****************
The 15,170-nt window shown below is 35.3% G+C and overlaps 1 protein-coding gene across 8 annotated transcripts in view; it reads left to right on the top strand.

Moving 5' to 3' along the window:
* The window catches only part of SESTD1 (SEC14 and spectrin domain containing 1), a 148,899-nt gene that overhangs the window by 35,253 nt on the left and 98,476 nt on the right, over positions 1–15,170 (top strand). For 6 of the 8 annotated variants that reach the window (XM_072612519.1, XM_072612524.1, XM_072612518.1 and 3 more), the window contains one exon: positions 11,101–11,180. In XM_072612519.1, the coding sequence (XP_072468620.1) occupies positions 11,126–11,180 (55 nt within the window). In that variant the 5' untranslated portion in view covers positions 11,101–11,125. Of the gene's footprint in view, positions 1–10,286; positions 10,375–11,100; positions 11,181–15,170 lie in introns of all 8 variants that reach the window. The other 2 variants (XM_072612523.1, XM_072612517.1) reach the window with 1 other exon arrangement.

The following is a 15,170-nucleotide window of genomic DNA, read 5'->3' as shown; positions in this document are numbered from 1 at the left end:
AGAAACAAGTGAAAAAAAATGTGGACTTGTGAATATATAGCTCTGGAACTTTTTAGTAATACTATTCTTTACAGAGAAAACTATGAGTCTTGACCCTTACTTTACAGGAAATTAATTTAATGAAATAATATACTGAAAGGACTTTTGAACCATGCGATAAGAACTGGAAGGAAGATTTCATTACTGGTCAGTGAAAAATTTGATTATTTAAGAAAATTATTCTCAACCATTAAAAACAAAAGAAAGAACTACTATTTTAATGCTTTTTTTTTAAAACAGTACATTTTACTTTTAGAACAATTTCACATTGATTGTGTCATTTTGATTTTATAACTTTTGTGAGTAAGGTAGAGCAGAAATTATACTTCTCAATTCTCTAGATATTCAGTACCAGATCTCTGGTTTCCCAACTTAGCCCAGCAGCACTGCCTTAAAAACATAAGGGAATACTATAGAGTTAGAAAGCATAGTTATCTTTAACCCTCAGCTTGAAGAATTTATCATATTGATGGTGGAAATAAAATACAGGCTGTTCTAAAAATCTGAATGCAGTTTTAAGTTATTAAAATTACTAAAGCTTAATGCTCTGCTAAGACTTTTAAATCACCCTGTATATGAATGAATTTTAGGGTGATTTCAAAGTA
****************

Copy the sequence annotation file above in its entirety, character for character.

The 15,170-nt window shown below is 35.3% G+C and overlaps 1 protein-coding gene across 8 annotated transcripts in view; it reads left to right on the top strand.

Moving 5' to 3' along the window:
* The window catches only part of SESTD1 (SEC14 and spectrin domain containing 1), a 148,899-nt gene that overhangs the window by 35,253 nt on the left and 98,476 nt on the right, over positions 1–15,170 (top strand). For 6 of the 8 annotated variants that reach the window (XM_072612519.1, XM_072612524.1, XM_072612518.1 and 3 more), the window contains one exon: positions 11,101–11,180. In XM_072612519.1, the coding sequence (XP_072468620.1) occupies positions 11,126–11,180 (55 nt within the window). In that variant the 5' untranslated portion in view covers positions 11,101–11,125. Of the gene's footprint in view, positions 1–10,286; positions 10,375–11,100; positions 11,181–15,170 lie in introns of all 8 variants that reach the window. The other 2 variants (XM_072612523.1, XM_072612517.1) reach the window with 1 other exon arrangement.

The following is a 15,170-nucleotide window of genomic DNA, read 5'->3' as shown; positions in this document are numbered from 1 at the left end:
AGAAACAAGTGAAAAAAAATGTGGACTTGTGAATATATAGCTCTGGAACTTTTTAGTAATACTATTCTTTACAGAGAAAACTATGAGTCTTGACCCTTACTTTACAGGAAATTAATTTAATGAAATAATATACTGAAAGGACTTTTGAACCATGCGATAAGAACTGGAAGGAAGATTTCATTACTGGTCAGTGAAAAATTTGATTATTTAAGAAAATTATTCTCAACCATTAAAAACAAAAGAAAGAACTACTATTTTAATGCTTTTTTTTTAAAACAGTACATTTTACTTTTAGAACAATTTCACATTGATTGTGTCATTTTGATTTTATAACTTTTGTGAGTAAGGTAGAGCAGAAATTATACTTCTCAATTCTCTAGATATTCAGTACCAGATCTCTGGTTTCCCAACTTAGCCCAGCAGCACTGCCTTAAAAACATAAGGGAATACTATAGAGTTAGAAAGCATAGTTATCTTTAACCCTCAGCTTGAAGAATTTATCATATTGATGGTGGAAATAAAATACAGGCTGTTCTAAAAATCTGAATGCAGTTTTAAGTTATTAAAATTACTAAAGCTTAATGCTCTGCTAAGACTTTTAAATCACCCTGTATATGAATGAATTTTAGGGTGATTTCAAAGTA